Discussions of “visions” in film studies are usually limited to film directors, but what would it mean to credit an actor with a vision? The actor’s vision might be understood as a process of thought, emotion, and action that unfolds gradually on film: not a way of being looked at, but a way of looking, glancing, and gazing at the world around her, and conveying meaning through this gaze.
Previously viewed images return to the consciousness when triggered by similar or related images, even if they are not understood as related by the conscious mind. For example, Steinbeck’s written images can trigger memories of Lange’s photographs, and Lange’s images can trigger memories of the Ford/Toland images in the film. For the public familiar with these related images, memory associates them with one another.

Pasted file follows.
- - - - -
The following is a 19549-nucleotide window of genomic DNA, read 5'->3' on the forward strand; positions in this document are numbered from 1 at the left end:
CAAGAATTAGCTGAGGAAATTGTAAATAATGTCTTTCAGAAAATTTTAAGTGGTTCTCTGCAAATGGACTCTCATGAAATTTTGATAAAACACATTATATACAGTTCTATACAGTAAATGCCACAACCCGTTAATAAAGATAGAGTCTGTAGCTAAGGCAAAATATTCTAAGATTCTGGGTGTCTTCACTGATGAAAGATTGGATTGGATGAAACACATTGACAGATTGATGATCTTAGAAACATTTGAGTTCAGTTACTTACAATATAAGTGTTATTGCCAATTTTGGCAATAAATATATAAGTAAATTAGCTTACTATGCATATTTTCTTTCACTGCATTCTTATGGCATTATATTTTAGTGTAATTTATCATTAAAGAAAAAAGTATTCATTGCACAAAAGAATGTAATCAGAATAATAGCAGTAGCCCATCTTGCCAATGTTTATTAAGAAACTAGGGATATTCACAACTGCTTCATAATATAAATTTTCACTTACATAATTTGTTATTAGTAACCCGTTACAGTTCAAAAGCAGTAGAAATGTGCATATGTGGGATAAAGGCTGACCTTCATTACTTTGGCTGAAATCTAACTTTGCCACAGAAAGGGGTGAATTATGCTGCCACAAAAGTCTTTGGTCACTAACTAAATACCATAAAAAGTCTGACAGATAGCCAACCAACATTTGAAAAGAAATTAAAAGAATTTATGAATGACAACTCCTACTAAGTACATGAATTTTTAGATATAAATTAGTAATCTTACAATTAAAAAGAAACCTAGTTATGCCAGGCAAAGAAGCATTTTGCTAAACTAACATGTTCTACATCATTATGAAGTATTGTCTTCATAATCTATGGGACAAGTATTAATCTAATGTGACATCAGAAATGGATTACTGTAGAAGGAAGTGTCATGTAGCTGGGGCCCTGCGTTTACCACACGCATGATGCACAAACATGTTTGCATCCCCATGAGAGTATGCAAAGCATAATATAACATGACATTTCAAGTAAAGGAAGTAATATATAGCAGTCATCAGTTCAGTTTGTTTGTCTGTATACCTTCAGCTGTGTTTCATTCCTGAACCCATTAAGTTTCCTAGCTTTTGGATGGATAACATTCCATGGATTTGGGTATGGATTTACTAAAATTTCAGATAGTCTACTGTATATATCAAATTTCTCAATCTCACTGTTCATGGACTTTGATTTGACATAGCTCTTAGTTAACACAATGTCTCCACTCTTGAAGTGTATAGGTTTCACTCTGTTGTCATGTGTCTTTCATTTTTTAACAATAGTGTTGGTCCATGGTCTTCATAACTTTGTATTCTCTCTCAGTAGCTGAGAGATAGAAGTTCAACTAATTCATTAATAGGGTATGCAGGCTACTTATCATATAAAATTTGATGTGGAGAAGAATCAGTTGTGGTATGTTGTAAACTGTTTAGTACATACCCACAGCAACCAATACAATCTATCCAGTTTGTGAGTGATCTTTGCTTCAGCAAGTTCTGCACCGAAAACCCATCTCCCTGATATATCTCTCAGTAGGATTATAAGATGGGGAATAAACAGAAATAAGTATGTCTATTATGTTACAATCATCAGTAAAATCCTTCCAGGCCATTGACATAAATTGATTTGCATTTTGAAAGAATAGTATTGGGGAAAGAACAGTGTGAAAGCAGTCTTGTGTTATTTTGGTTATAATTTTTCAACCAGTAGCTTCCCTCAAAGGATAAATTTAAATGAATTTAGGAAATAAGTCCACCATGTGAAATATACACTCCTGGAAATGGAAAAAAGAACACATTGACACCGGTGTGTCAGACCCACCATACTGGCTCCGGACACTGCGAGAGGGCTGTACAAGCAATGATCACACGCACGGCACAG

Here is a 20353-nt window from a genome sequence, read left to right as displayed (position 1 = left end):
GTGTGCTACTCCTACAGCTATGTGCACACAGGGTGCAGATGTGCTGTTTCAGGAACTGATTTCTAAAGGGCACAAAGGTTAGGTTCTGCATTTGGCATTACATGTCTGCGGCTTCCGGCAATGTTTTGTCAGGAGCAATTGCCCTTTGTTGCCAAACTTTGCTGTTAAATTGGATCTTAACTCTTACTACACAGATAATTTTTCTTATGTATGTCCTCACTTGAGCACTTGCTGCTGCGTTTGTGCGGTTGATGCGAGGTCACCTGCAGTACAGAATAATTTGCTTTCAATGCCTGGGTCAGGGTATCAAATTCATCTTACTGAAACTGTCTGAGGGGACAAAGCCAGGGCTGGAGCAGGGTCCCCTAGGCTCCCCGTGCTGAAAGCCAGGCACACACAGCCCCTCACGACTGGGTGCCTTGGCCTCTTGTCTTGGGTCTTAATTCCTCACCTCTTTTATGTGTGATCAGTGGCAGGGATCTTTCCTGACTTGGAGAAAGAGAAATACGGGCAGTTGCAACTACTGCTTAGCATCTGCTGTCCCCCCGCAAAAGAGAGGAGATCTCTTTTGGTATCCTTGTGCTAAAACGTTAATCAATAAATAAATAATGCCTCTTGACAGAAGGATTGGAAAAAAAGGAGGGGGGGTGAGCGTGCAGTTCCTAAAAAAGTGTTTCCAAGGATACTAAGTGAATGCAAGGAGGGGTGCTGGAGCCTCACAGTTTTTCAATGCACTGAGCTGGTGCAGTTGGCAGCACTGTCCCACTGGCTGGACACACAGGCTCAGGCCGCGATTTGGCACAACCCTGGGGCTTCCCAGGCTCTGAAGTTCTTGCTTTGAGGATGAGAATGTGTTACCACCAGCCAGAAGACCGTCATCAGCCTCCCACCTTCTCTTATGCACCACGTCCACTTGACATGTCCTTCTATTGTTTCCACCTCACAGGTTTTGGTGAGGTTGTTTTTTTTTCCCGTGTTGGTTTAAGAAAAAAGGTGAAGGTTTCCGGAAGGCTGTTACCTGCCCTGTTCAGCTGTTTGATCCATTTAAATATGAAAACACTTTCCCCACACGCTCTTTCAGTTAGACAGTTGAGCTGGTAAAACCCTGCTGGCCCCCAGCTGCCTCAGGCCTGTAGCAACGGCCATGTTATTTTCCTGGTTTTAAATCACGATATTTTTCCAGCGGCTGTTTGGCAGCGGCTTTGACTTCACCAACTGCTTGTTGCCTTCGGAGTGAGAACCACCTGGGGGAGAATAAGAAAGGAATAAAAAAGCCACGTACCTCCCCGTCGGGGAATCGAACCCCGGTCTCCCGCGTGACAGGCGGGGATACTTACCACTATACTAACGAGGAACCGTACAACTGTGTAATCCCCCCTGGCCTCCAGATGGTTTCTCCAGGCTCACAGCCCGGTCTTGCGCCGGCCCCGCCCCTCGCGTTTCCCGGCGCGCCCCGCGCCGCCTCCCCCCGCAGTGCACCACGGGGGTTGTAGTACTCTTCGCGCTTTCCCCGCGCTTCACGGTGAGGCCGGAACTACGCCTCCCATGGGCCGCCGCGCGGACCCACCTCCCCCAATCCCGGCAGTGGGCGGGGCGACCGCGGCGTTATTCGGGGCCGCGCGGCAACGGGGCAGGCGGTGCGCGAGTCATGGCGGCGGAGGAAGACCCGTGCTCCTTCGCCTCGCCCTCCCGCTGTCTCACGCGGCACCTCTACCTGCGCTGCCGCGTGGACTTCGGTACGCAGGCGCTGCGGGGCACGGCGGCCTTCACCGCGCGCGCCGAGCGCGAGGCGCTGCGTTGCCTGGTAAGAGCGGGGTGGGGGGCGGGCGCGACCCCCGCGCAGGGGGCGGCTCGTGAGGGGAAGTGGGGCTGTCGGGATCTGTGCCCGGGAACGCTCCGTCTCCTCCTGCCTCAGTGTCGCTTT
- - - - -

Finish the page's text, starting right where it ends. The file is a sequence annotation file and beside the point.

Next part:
As the film begins, the camera traces the coastline to Eastwood’s Dave, a tall handsome man in dark sunglasses, exuding “California cool” as he zooms down the coastal highway in his sleek black convertible, blaring rock music as his shaggy blond hair and hip sideburns tousle in the sea breeze. Initially, the audience is led to believe that this film will be like any other “California” film, a familiar image that serves as misdirection so he can tell us a far deeper, darker story.